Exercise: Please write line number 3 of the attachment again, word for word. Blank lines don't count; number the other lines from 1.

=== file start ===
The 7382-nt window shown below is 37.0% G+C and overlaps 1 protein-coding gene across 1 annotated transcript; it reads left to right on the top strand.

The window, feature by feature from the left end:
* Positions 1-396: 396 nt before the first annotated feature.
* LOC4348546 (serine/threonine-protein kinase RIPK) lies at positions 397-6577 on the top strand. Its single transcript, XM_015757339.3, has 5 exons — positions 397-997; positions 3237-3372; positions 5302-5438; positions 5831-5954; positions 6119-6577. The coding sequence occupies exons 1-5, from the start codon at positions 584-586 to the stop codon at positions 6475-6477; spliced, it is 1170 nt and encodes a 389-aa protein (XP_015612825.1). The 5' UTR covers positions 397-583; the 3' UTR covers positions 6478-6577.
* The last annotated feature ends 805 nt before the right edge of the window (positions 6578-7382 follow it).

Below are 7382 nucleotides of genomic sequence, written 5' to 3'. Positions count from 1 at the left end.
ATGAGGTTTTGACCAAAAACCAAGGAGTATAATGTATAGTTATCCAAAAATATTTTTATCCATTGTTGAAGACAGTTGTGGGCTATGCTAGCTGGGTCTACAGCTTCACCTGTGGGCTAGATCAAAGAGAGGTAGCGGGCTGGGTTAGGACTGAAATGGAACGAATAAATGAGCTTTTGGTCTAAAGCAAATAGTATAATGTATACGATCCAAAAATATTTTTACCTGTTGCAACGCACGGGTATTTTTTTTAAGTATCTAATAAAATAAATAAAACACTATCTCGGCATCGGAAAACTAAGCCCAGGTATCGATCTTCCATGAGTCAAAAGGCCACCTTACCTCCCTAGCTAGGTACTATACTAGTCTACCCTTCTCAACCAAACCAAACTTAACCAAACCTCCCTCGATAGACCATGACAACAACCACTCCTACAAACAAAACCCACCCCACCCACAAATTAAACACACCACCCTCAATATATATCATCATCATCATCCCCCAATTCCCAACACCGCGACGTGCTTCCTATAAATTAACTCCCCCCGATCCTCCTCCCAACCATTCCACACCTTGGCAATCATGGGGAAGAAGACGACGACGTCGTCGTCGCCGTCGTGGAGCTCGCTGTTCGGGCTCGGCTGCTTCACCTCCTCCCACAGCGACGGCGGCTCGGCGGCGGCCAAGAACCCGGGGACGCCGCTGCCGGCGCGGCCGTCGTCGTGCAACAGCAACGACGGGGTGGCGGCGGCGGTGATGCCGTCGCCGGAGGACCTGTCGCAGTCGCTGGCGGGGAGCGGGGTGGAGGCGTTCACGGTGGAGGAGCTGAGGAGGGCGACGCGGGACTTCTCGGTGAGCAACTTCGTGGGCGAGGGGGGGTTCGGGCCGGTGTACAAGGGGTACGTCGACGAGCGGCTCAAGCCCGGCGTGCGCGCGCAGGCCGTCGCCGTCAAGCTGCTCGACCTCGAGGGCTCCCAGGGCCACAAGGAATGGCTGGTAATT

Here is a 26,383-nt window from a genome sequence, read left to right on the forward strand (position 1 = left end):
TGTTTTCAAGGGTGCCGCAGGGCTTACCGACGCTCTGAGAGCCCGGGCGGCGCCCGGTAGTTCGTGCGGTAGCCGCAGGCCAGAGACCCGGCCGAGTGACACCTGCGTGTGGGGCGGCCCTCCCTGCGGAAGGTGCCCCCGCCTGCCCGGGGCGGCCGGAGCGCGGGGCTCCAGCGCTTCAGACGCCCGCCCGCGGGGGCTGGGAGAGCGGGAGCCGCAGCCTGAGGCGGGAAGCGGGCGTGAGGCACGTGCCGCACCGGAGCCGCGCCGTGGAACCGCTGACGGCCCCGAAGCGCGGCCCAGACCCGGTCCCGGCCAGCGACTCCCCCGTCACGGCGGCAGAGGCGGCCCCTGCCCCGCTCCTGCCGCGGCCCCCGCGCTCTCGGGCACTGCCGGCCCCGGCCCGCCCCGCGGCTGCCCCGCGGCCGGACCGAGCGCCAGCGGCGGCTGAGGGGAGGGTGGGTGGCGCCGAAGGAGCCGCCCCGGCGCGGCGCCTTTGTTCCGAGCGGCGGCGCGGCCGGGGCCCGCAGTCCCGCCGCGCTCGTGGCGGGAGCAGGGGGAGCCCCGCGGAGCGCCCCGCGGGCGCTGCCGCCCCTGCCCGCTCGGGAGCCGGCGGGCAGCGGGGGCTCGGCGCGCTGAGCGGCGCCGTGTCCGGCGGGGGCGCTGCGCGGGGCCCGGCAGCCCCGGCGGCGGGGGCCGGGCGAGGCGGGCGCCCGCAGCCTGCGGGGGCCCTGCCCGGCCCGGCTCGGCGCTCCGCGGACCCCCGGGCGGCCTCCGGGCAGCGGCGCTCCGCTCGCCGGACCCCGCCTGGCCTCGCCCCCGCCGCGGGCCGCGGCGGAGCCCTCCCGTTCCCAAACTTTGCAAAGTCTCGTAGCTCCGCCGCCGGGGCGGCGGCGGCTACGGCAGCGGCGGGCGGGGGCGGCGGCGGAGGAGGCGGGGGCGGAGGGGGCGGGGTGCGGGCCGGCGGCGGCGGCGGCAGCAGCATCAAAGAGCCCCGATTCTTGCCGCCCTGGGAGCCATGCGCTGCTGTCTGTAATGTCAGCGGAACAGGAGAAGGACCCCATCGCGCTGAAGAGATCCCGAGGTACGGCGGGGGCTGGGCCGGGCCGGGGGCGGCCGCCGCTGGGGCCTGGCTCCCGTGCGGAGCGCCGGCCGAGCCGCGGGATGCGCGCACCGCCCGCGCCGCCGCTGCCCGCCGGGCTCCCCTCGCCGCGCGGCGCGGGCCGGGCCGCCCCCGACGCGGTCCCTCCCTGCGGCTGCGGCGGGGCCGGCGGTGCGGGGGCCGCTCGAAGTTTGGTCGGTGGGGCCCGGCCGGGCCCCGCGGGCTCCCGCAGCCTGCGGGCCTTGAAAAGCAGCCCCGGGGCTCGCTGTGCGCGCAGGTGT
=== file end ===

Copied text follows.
* Positions 1-396: 396 nt before the first annotated feature.